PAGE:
Most people toiling in the eating disorder industry have never heard of Kelly Burk. Most eating disorder advocates do not know who she was. How she lived. How she loved. How she died. And yet, ten years ago, on August 7, 2009, Kelly breathed her last. And a mother’s, and father’s, and husband’s, and brothers’, and aunts’ and uncles’ hearts were broken. A parent’s greatest fear manifesting itself in a cruel, unrelenting way. Ten years ago.
Similarly, most people toiling in the eating disorder industry have never heard of Michelle Fulkerson. Most eating disorder advocates do not know who she was. How she lived. How she struggled. How she died. And yet, ten days ago, Michelle breathed her last. A sister’s and mother’s hearts were broken. A sister left behind asking her beloved sister to “Give daddy a big hug for me in heaven.”
Ten years ago. Ten days ago. And both inextricably intertwined.
So, who was Kelly Burk? A mid-western girl, the oldest of three siblings, lording over and protecting her two younger brothers. She obtained her college degree and still strived for more. Vivacious and smart. She walked into a room with presence. She loved mightily. She fell in love and married. And yet, she fought her own battles, her demon.
By then, the demon had begun to leave its mark upon Kelly. It devastated her to the point that she could not have children. But, she and her husband spoke of adoption.
And yet, she did not receive treatment in an eating disorder treatment center. This was at a time before the “Gold Rush of Expansion” had taken the eating disorder industry by storm. And yes, her friends and family were concerned … and afraid. But, she was strong. She was formidable.
And then one night, in the still of the night, a quiet, unremarkable night, in her home, her heart could take no more … and it beat its last.
Her death certificate did not mention eating disorders, as they rarely do. But everyone knew. And this poor soul would have been simply one more soul taken before her time, taken before she had a chance to make an everlasting mark on society.
But as it happens on rare occasions, Kelly’s family was lifted up and inspired by her. While she was struggling, her family often said that they must do something … they must do something for Kelly. And from the ashes of despair, the Something for Kelly Foundation was born.
Ten years. Ten long and yet, in some ways, very short years. Ten years since Kelly last embraced her loved ones. But, the foundation named after her is carrying on, more vibrant and alive than ever.
Compared to ten years, ten days is but a blink of the eye.
Indeed, ten days is by almost any stretch of the imagination, a short period of time.
I was contacted by a fellow dad and advocate on Monday night, August 5. He told me that a young girl had very recently succumbed to her eating disorders. Now, I did not know who Michelle Fulkerson was. But, I discovered that she had fought this insidious disease as well as severe depression for at least three (3) years. And she breathed her last ten days before. I also learned that her father had predeceased her. This broke that incredibly important bond between a daddy and his daughter. And I can’t help but wonder if he had been here, would that have made a difference?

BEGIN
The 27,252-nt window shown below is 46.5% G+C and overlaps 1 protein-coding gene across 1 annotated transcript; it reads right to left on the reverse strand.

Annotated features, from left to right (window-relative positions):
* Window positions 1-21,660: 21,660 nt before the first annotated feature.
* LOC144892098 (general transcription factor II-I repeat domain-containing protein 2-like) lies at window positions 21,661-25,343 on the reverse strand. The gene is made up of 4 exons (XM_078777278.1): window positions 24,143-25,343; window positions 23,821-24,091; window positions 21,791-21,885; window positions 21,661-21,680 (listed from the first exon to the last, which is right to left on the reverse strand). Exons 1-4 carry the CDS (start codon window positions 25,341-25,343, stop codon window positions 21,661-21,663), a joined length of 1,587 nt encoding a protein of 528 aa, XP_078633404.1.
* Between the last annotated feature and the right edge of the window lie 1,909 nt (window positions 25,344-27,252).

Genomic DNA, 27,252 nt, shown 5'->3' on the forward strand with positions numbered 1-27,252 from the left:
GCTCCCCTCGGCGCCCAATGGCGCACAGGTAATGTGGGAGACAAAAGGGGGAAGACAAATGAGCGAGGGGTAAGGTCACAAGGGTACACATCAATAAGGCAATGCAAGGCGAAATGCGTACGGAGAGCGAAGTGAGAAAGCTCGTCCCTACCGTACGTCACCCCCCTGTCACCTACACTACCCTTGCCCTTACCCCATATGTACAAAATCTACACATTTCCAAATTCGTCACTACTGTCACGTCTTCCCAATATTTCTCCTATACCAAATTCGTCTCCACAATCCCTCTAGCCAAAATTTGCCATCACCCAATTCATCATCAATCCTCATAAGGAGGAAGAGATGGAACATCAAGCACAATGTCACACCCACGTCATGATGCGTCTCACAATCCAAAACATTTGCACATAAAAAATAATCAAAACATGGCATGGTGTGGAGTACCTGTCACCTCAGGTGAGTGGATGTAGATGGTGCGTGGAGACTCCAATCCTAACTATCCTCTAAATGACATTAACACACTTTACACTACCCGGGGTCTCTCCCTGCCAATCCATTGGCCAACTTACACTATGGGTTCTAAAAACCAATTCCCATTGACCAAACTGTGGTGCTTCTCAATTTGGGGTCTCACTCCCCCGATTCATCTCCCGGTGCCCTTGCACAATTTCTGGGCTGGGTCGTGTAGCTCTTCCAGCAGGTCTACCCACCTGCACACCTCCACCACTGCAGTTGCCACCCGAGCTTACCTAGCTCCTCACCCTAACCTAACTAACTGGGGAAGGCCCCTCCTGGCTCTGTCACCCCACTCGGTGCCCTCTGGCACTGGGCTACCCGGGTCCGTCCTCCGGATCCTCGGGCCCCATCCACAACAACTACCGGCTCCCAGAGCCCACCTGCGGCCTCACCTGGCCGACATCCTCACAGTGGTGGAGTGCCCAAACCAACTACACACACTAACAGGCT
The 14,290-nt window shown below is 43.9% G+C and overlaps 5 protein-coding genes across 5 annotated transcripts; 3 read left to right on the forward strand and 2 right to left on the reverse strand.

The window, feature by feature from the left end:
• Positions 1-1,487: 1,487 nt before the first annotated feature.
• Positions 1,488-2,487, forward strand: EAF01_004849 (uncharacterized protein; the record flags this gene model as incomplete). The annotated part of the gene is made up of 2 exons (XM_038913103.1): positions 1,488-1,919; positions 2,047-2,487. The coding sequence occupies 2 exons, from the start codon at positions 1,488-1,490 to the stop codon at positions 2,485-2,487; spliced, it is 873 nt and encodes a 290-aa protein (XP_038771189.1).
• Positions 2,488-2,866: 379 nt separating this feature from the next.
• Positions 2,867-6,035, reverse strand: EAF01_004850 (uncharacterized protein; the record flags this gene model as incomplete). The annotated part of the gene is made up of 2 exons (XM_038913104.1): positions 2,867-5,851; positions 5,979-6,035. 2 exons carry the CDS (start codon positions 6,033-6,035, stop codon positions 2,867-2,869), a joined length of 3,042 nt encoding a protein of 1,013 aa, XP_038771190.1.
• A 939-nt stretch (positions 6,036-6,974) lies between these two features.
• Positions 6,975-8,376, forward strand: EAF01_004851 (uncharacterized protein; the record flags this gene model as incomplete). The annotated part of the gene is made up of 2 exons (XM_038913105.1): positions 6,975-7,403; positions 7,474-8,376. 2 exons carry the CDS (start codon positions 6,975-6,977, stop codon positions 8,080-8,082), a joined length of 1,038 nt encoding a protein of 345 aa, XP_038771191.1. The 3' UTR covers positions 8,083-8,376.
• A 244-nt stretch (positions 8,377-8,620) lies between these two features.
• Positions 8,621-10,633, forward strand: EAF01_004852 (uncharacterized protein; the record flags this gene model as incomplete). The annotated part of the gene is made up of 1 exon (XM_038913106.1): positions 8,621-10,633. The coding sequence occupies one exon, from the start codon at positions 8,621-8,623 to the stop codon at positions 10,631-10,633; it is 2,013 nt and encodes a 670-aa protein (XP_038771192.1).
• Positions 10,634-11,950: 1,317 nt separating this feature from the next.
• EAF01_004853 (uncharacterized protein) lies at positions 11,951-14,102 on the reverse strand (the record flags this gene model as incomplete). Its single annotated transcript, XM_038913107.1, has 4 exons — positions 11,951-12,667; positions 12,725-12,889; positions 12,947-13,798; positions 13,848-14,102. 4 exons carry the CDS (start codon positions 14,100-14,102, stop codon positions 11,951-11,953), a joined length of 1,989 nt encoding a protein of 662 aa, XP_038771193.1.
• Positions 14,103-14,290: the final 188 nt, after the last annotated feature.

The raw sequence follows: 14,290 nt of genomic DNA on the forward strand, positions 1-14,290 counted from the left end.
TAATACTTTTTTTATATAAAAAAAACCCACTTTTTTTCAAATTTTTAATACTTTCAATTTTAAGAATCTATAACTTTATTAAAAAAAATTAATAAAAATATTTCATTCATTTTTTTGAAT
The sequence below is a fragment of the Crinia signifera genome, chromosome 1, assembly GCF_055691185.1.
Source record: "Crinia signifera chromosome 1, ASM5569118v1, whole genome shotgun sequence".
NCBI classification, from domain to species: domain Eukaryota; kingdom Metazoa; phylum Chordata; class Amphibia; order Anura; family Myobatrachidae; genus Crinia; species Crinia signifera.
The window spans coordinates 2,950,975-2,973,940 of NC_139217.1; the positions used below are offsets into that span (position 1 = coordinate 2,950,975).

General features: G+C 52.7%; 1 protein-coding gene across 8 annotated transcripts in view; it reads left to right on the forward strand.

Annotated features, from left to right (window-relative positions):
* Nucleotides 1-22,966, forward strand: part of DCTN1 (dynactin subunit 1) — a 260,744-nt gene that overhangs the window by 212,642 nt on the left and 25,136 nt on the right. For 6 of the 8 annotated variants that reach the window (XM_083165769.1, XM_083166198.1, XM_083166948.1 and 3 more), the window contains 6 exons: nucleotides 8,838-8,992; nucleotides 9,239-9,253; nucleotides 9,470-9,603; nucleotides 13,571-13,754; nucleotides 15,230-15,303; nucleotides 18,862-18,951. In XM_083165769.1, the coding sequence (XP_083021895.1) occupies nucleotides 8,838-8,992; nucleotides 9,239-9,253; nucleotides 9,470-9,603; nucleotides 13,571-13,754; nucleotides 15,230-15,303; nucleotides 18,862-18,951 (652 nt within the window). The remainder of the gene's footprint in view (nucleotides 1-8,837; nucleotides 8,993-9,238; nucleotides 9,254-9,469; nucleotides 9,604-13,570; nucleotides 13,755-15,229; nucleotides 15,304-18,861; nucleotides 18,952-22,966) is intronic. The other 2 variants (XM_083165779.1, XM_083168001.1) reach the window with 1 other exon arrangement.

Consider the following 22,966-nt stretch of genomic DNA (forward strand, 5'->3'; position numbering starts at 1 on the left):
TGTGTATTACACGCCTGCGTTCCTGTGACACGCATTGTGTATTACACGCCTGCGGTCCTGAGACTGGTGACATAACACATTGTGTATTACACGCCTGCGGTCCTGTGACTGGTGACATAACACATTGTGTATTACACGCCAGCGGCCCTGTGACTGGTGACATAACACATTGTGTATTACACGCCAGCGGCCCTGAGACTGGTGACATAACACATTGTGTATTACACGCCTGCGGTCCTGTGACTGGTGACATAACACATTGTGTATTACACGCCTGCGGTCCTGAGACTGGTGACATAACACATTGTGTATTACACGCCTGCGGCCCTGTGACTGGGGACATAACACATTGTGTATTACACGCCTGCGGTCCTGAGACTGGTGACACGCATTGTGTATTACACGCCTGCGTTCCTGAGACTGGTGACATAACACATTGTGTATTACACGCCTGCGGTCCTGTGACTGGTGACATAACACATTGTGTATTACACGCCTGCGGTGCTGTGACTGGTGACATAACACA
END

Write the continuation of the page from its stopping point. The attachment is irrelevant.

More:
I don’t have to imagine the depth of the agony, the feelings and emotions her mother must surely be feeling … we belong to the same tragic, unfortunate club that no parent should ever belong to.
I also don’t know if Michelle inspired others or helped others. That is not important. What I do know is that Michelle deserves to be known, to be recognized, to make us remember what we must surely continue to fight for.
For some reason, the tragic news of Michelle hit my heart very hard. I received this news about 12 hours before I was to make remarks on behalf of The Morgan Foundation before nurses and health care coordinators for the schools in the Catholic Diocese of Dallas. I then had the privilege of introducing Dr. Tyler Wooten, Psychiatrist and co-medical director of the Eating Recovery Center of Dallas. Dr. Wooten spoke with, interacted with, and engaged everyone in the room.
The nurses in attendance were concerned about only one thing, that is, how to best help their students. How to identify at an early stage and then work with the parents of these students to give them the greatest chance to recover. How to make sure there were fewer Kellys and Michelles.
There was no talk of whether a counselor was “cisgendered, or in a paranormative relationship, or how you are required to admit whatever “privilege” you may have or you are labeled a bigot, or the evils of healthism or ageism or any other type of “ism.” The community was unified in their firm determination to better learn how to recognize eating disorders at an early stage, how best they can help their students and how best they can save their lives.
Saving lives. The fight for life or death. And yet, Kelly was taken. Michelle was taken. And many thousands of other lives are being taken. And somewhere along the line, we have lost sight that that is what the fight is about … this is a fight for life or death.
Look one last time at the faces of Kelly and Michelle. And don’t forget. Certainly, their families will never forget. Let them be a reminder that they are the souls you are fighting for. Don’t cheapen their legacies, their lives and their deaths, by your own misguided or personal agendas.